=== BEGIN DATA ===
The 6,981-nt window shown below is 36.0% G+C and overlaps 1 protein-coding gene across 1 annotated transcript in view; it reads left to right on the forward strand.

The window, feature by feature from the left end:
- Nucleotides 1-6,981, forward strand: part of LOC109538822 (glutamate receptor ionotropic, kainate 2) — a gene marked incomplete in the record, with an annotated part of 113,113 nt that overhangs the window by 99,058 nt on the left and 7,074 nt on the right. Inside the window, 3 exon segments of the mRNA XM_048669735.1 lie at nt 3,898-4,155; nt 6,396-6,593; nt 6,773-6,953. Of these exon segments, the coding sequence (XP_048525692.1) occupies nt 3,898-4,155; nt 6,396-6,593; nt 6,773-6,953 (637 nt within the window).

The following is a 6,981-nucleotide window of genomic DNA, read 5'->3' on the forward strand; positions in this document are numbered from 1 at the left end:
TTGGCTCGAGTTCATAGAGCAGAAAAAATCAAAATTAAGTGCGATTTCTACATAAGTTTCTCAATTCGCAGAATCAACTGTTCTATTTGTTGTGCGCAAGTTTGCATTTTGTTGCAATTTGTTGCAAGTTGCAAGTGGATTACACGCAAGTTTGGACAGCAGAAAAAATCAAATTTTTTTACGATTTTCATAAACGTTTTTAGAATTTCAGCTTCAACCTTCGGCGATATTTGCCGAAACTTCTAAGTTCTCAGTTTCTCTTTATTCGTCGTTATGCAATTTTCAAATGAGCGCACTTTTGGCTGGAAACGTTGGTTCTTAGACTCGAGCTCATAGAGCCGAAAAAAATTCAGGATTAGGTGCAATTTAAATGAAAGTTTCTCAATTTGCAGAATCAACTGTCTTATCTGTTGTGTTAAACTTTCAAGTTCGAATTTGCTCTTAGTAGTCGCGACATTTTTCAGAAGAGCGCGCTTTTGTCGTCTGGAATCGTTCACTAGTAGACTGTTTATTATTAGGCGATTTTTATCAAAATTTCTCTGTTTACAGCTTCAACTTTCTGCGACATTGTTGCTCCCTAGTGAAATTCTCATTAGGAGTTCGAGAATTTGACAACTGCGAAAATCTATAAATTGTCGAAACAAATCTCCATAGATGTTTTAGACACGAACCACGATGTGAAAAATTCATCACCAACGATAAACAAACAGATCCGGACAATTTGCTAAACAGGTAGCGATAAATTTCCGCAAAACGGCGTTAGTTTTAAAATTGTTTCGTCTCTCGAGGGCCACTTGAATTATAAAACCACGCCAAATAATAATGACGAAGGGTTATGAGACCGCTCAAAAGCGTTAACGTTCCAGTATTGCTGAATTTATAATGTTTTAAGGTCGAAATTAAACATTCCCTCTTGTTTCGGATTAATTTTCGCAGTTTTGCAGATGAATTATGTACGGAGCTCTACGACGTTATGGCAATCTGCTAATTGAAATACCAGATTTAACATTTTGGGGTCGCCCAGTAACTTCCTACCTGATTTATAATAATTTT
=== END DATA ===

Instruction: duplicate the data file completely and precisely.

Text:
The 6,981-nt window shown below is 36.0% G+C and overlaps 1 protein-coding gene across 1 annotated transcript in view; it reads left to right on the forward strand.

The window, feature by feature from the left end:
- Nucleotides 1-6,981, forward strand: part of LOC109538822 (glutamate receptor ionotropic, kainate 2) — a gene marked incomplete in the record, with an annotated part of 113,113 nt that overhangs the window by 99,058 nt on the left and 7,074 nt on the right. Inside the window, 3 exon segments of the mRNA XM_048669735.1 lie at nt 3,898-4,155; nt 6,396-6,593; nt 6,773-6,953. Of these exon segments, the coding sequence (XP_048525692.1) occupies nt 3,898-4,155; nt 6,396-6,593; nt 6,773-6,953 (637 nt within the window).

The following is a 6,981-nucleotide window of genomic DNA, read 5'->3' on the forward strand; positions in this document are numbered from 1 at the left end:
TTGGCTCGAGTTCATAGAGCAGAAAAAATCAAAATTAAGTGCGATTTCTACATAAGTTTCTCAATTCGCAGAATCAACTGTTCTATTTGTTGTGCGCAAGTTTGCATTTTGTTGCAATTTGTTGCAAGTTGCAAGTGGATTACACGCAAGTTTGGACAGCAGAAAAAATCAAATTTTTTTACGATTTTCATAAACGTTTTTAGAATTTCAGCTTCAACCTTCGGCGATATTTGCCGAAACTTCTAAGTTCTCAGTTTCTCTTTATTCGTCGTTATGCAATTTTCAAATGAGCGCACTTTTGGCTGGAAACGTTGGTTCTTAGACTCGAGCTCATAGAGCCGAAAAAAATTCAGGATTAGGTGCAATTTAAATGAAAGTTTCTCAATTTGCAGAATCAACTGTCTTATCTGTTGTGTTAAACTTTCAAGTTCGAATTTGCTCTTAGTAGTCGCGACATTTTTCAGAAGAGCGCGCTTTTGTCGTCTGGAATCGTTCACTAGTAGACTGTTTATTATTAGGCGATTTTTATCAAAATTTCTCTGTTTACAGCTTCAACTTTCTGCGACATTGTTGCTCCCTAGTGAAATTCTCATTAGGAGTTCGAGAATTTGACAACTGCGAAAATCTATAAATTGTCGAAACAAATCTCCATAGATGTTTTAGACACGAACCACGATGTGAAAAATTCATCACCAACGATAAACAAACAGATCCGGACAATTTGCTAAACAGGTAGCGATAAATTTCCGCAAAACGGCGTTAGTTTTAAAATTGTTTCGTCTCTCGAGGGCCACTTGAATTATAAAACCACGCCAAATAATAATGACGAAGGGTTATGAGACCGCTCAAAAGCGTTAACGTTCCAGTATTGCTGAATTTATAATGTTTTAAGGTCGAAATTAAACATTCCCTCTTGTTTCGGATTAATTTTCGCAGTTTTGCAGATGAATTATGTACGGAGCTCTACGACGTTATGGCAATCTGCTAATTGAAATACCAGATTTAACATTTTGGGGTCGCCCAGTAACTTCCTACCTGATTTATAATAATTTT